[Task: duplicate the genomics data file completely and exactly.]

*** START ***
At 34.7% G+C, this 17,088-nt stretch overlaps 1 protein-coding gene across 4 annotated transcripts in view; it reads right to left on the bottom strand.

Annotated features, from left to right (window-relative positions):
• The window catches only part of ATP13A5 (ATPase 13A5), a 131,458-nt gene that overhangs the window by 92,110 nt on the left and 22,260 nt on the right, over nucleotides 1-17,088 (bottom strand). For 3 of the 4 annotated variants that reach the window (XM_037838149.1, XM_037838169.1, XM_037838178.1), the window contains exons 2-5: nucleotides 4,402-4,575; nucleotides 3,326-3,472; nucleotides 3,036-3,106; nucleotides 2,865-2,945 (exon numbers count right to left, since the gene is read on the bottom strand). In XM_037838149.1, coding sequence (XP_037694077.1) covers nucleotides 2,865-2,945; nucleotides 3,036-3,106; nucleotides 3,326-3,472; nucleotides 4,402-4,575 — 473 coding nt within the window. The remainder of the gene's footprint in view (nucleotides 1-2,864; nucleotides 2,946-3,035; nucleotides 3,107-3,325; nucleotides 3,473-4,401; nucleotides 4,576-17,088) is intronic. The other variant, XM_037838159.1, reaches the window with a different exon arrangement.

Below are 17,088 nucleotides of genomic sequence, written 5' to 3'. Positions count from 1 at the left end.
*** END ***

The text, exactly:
At 34.7% G+C, this 17,088-nt stretch overlaps 1 protein-coding gene across 4 annotated transcripts in view; it reads right to left on the bottom strand.

Annotated features, from left to right (window-relative positions):
• The window catches only part of ATP13A5 (ATPase 13A5), a 131,458-nt gene that overhangs the window by 92,110 nt on the left and 22,260 nt on the right, over nucleotides 1-17,088 (bottom strand). For 3 of the 4 annotated variants that reach the window (XM_037838149.1, XM_037838169.1, XM_037838178.1), the window contains exons 2-5: nucleotides 4,402-4,575; nucleotides 3,326-3,472; nucleotides 3,036-3,106; nucleotides 2,865-2,945 (exon numbers count right to left, since the gene is read on the bottom strand). In XM_037838149.1, coding sequence (XP_037694077.1) covers nucleotides 2,865-2,945; nucleotides 3,036-3,106; nucleotides 3,326-3,472; nucleotides 4,402-4,575 — 473 coding nt within the window. The remainder of the gene's footprint in view (nucleotides 1-2,864; nucleotides 2,946-3,035; nucleotides 3,107-3,325; nucleotides 3,473-4,401; nucleotides 4,576-17,088) is intronic. The other variant, XM_037838159.1, reaches the window with a different exon arrangement.

Below are 17,088 nucleotides of genomic sequence, written 5' to 3'. Positions count from 1 at the left end.